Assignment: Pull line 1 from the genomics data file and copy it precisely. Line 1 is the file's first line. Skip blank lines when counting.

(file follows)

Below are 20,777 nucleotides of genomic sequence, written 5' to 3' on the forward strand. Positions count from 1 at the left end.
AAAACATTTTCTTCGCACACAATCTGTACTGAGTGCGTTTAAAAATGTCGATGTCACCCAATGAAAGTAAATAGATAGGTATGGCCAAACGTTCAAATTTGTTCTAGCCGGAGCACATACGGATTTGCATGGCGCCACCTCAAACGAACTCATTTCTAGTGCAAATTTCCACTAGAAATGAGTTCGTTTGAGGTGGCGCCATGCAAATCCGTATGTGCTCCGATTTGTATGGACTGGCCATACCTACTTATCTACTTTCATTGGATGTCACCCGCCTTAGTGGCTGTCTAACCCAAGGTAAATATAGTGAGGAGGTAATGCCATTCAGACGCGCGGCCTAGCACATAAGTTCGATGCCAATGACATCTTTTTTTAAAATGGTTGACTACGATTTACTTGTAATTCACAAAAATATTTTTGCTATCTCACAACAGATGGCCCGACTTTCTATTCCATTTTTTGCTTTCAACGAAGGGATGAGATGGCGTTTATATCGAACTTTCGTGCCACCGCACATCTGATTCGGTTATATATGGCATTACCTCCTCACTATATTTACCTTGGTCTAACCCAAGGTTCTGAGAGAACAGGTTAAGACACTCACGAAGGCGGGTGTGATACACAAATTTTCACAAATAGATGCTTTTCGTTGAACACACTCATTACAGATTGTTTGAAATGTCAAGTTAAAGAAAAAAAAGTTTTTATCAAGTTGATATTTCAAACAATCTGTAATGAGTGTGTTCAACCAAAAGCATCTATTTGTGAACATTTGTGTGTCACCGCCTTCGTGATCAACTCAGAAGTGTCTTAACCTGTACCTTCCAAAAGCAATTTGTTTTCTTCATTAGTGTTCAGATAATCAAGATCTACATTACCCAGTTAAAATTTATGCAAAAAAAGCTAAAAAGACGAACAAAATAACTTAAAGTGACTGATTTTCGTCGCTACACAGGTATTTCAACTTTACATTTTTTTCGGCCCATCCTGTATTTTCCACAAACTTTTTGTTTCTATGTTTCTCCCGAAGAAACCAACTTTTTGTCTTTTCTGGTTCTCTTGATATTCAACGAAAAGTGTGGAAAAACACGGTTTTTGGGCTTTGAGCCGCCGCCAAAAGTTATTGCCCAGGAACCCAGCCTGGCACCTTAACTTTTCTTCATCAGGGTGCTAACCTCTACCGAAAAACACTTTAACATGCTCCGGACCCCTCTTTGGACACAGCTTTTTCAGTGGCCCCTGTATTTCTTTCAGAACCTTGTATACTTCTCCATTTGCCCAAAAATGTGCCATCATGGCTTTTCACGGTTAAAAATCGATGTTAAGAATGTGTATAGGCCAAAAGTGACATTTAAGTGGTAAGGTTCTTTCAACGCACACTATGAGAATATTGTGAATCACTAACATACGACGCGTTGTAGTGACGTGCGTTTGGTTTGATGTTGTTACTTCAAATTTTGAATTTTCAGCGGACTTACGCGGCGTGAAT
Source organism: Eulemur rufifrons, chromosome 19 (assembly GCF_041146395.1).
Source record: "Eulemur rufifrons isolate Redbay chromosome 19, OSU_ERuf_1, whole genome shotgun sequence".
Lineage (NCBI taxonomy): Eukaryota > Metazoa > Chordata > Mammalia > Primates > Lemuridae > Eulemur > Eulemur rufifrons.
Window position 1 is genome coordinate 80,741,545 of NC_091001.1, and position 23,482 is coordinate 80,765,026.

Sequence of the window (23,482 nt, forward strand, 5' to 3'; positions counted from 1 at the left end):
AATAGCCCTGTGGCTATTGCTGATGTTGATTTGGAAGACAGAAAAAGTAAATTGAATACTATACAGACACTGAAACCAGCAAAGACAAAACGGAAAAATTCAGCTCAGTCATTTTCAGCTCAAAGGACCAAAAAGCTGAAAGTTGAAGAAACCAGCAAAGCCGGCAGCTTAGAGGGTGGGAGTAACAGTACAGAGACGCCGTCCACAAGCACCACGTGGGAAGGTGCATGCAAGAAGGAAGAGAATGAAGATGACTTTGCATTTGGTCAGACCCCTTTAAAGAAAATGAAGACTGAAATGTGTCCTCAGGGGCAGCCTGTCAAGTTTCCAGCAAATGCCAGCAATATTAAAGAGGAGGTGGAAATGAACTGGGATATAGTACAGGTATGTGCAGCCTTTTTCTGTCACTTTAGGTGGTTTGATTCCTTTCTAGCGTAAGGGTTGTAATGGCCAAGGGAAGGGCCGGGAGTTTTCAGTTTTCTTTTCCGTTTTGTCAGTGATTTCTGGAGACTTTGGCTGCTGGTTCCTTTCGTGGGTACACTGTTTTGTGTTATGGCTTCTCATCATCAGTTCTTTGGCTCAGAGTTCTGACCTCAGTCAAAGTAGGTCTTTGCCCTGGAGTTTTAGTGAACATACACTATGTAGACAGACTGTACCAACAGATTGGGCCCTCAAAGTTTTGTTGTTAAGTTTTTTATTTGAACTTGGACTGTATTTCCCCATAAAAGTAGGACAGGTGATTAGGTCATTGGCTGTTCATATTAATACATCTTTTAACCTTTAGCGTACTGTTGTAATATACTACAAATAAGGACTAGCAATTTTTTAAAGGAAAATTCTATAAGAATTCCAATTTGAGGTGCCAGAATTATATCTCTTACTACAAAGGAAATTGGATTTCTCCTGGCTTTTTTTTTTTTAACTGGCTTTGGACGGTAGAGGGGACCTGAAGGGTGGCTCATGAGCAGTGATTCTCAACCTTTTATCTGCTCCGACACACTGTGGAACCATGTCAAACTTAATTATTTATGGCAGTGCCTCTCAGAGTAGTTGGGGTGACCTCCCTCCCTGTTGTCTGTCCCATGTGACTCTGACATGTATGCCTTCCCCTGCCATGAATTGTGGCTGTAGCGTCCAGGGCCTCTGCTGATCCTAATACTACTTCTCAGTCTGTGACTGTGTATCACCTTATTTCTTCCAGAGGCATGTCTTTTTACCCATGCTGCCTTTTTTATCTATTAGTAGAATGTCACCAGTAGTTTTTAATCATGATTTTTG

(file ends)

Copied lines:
Below are 20,777 nucleotides of genomic sequence, written 5' to 3' on the forward strand. Positions count from 1 at the left end.